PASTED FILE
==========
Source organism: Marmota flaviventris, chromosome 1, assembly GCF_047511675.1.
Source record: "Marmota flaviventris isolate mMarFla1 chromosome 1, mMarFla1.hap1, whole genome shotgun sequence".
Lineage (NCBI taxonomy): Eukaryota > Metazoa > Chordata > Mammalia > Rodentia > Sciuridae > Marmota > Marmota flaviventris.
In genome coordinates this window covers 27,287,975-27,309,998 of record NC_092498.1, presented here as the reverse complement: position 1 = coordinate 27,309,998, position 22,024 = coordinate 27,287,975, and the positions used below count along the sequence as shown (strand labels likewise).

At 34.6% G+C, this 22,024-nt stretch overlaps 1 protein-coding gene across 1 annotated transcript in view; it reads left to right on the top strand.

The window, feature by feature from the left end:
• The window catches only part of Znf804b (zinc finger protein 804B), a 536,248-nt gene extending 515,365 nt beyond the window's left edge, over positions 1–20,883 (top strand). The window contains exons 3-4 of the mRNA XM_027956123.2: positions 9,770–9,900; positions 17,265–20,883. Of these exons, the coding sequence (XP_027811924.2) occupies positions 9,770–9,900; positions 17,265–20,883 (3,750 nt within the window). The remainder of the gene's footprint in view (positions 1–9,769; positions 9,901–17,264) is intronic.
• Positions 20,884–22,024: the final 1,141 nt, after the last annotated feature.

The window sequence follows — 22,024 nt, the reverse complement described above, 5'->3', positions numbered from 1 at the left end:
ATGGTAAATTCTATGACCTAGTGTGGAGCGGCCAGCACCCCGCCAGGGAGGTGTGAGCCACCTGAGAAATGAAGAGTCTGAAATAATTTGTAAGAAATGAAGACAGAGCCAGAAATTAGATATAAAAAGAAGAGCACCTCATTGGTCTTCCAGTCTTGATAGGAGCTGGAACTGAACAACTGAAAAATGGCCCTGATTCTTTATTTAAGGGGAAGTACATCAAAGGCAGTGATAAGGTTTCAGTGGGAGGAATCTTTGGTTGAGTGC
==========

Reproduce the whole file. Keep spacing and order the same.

Source organism: Marmota flaviventris, chromosome 1, assembly GCF_047511675.1.
Source record: "Marmota flaviventris isolate mMarFla1 chromosome 1, mMarFla1.hap1, whole genome shotgun sequence".
Lineage (NCBI taxonomy): Eukaryota > Metazoa > Chordata > Mammalia > Rodentia > Sciuridae > Marmota > Marmota flaviventris.
In genome coordinates this window covers 27,287,975-27,309,998 of record NC_092498.1, presented here as the reverse complement: position 1 = coordinate 27,309,998, position 22,024 = coordinate 27,287,975, and the positions used below count along the sequence as shown (strand labels likewise).

At 34.6% G+C, this 22,024-nt stretch overlaps 1 protein-coding gene across 1 annotated transcript in view; it reads left to right on the top strand.

The window, feature by feature from the left end:
• The window catches only part of Znf804b (zinc finger protein 804B), a 536,248-nt gene extending 515,365 nt beyond the window's left edge, over positions 1–20,883 (top strand). The window contains exons 3-4 of the mRNA XM_027956123.2: positions 9,770–9,900; positions 17,265–20,883. Of these exons, the coding sequence (XP_027811924.2) occupies positions 9,770–9,900; positions 17,265–20,883 (3,750 nt within the window). The remainder of the gene's footprint in view (positions 1–9,769; positions 9,901–17,264) is intronic.
• Positions 20,884–22,024: the final 1,141 nt, after the last annotated feature.

The window sequence follows — 22,024 nt, the reverse complement described above, 5'->3', positions numbered from 1 at the left end:
ATGGTAAATTCTATGACCTAGTGTGGAGCGGCCAGCACCCCGCCAGGGAGGTGTGAGCCACCTGAGAAATGAAGAGTCTGAAATAATTTGTAAGAAATGAAGACAGAGCCAGAAATTAGATATAAAAAGAAGAGCACCTCATTGGTCTTCCAGTCTTGATAGGAGCTGGAACTGAACAACTGAAAAATGGCCCTGATTCTTTATTTAAGGGGAAGTACATCAAAGGCAGTGATAAGGTTTCAGTGGGAGGAATCTTTGGTTGAGTGC